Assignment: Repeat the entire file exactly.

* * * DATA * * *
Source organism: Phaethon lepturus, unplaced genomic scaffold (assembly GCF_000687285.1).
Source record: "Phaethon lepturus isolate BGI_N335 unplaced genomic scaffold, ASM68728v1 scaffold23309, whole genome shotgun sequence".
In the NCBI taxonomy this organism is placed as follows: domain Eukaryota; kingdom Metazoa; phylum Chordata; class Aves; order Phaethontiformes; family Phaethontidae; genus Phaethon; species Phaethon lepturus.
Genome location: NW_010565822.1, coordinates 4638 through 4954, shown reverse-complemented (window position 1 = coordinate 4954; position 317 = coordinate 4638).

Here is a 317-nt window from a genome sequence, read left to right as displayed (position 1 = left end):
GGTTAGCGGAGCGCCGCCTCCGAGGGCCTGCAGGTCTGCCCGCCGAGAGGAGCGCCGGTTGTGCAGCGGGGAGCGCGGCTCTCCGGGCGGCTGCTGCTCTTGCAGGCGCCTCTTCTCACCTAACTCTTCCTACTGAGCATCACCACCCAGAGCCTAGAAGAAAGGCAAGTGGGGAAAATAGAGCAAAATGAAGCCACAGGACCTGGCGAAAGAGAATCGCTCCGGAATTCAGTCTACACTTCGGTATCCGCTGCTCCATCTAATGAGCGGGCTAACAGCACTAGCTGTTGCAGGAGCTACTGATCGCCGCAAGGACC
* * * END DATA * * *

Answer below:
Source organism: Phaethon lepturus, unplaced genomic scaffold (assembly GCF_000687285.1).
Source record: "Phaethon lepturus isolate BGI_N335 unplaced genomic scaffold, ASM68728v1 scaffold23309, whole genome shotgun sequence".
In the NCBI taxonomy this organism is placed as follows: domain Eukaryota; kingdom Metazoa; phylum Chordata; class Aves; order Phaethontiformes; family Phaethontidae; genus Phaethon; species Phaethon lepturus.
Genome location: NW_010565822.1, coordinates 4638 through 4954, shown reverse-complemented (window position 1 = coordinate 4954; position 317 = coordinate 4638).

Here is a 317-nt window from a genome sequence, read left to right as displayed (position 1 = left end):
GGTTAGCGGAGCGCCGCCTCCGAGGGCCTGCAGGTCTGCCCGCCGAGAGGAGCGCCGGTTGTGCAGCGGGGAGCGCGGCTCTCCGGGCGGCTGCTGCTCTTGCAGGCGCCTCTTCTCACCTAACTCTTCCTACTGAGCATCACCACCCAGAGCCTAGAAGAAAGGCAAGTGGGGAAAATAGAGCAAAATGAAGCCACAGGACCTGGCGAAAGAGAATCGCTCCGGAATTCAGTCTACACTTCGGTATCCGCTGCTCCATCTAATGAGCGGGCTAACAGCACTAGCTGTTGCAGGAGCTACTGATCGCCGCAAGGACC